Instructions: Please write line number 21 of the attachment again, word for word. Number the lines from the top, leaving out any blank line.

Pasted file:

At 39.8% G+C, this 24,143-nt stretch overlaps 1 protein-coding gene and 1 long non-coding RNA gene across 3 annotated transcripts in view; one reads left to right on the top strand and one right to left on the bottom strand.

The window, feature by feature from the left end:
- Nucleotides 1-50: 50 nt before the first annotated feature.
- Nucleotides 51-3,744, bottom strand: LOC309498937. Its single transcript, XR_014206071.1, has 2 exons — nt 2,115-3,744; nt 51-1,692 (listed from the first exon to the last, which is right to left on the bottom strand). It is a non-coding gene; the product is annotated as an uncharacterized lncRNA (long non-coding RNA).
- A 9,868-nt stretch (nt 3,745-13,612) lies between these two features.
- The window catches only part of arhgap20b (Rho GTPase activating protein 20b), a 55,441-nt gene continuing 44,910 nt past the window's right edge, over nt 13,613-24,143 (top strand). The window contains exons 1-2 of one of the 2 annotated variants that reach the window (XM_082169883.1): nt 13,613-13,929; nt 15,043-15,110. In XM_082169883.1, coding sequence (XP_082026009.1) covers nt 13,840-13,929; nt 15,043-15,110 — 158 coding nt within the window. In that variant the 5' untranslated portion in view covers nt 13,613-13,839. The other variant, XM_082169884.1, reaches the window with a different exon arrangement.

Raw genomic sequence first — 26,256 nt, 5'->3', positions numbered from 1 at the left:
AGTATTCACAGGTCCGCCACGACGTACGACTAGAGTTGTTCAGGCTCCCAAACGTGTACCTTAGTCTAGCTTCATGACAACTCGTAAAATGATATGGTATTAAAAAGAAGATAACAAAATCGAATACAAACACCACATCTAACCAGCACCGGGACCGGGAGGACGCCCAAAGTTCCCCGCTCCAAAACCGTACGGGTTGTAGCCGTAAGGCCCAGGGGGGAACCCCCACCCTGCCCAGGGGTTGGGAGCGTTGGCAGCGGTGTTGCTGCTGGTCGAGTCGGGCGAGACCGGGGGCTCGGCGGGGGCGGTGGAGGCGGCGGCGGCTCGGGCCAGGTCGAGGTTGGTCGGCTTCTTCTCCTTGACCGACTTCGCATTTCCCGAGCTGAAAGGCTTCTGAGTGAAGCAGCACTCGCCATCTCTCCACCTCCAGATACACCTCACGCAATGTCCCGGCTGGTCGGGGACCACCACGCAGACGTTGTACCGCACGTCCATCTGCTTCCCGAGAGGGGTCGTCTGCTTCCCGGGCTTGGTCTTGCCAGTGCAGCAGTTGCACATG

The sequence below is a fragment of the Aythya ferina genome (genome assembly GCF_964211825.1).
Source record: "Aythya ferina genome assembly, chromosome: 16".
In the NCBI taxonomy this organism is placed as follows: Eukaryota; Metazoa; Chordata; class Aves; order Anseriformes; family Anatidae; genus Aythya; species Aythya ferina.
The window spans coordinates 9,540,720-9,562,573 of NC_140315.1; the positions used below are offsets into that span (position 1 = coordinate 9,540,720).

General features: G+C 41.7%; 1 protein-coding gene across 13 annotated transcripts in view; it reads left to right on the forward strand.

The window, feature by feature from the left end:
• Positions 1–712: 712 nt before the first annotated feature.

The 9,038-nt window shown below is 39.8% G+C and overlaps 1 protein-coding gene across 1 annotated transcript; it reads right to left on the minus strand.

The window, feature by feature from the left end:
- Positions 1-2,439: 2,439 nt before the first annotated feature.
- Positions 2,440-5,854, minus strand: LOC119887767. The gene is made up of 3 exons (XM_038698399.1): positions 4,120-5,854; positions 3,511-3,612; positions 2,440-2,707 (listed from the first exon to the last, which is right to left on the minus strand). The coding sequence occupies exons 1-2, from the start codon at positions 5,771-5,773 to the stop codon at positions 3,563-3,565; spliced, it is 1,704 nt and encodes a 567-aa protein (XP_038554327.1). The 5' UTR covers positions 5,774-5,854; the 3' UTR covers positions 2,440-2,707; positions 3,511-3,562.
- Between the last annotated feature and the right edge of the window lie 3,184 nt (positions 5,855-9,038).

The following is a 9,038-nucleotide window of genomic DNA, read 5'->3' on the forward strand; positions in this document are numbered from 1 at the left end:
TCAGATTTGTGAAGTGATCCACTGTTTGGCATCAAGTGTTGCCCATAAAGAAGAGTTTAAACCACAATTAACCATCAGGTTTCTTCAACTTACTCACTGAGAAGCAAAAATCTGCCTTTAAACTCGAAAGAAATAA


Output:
The following is a 9,038-nucleotide window of genomic DNA, read 5'->3' on the forward strand; positions in this document are numbered from 1 at the left end: